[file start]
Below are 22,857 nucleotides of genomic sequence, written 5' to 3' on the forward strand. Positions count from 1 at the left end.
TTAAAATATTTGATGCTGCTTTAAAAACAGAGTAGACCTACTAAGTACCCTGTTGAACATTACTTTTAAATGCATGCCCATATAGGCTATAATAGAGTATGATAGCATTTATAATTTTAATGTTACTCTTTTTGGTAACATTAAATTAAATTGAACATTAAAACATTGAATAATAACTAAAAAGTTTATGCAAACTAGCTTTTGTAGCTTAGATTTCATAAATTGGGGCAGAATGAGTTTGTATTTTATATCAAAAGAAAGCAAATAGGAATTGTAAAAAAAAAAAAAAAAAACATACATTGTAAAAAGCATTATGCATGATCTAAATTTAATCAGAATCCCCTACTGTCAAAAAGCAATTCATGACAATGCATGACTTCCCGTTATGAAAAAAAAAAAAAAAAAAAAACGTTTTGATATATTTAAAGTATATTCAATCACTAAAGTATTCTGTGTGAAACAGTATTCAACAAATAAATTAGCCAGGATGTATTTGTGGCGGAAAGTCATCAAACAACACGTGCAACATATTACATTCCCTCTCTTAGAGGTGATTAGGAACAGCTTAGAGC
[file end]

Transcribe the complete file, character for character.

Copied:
Below are 22,857 nucleotides of genomic sequence, written 5' to 3' on the forward strand. Positions count from 1 at the left end.
TTAAAATATTTGATGCTGCTTTAAAAACAGAGTAGACCTACTAAGTACCCTGTTGAACATTACTTTTAAATGCATGCCCATATAGGCTATAATAGAGTATGATAGCATTTATAATTTTAATGTTACTCTTTTTGGTAACATTAAATTAAATTGAACATTAAAACATTGAATAATAACTAAAAAGTTTATGCAAACTAGCTTTTGTAGCTTAGATTTCATAAATTGGGGCAGAATGAGTTTGTATTTTATATCAAAAGAAAGCAAATAGGAATTGTAAAAAAAAAAAAAAAAAACATACATTGTAAAAAGCATTATGCATGATCTAAATTTAATCAGAATCCCCTACTGTCAAAAAGCAATTCATGACAATGCATGACTTCCCGTTATGAAAAAAAAAAAAAAAAAAAAACGTTTTGATATATTTAAAGTATATTCAATCACTAAAGTATTCTGTGTGAAACAGTATTCAACAAATAAATTAGCCAGGATGTATTTGTGGCGGAAAGTCATCAAACAACACGTGCAACATATTACATTCCCTCTCTTAGAGGTGATTAGGAACAGCTTAGAGC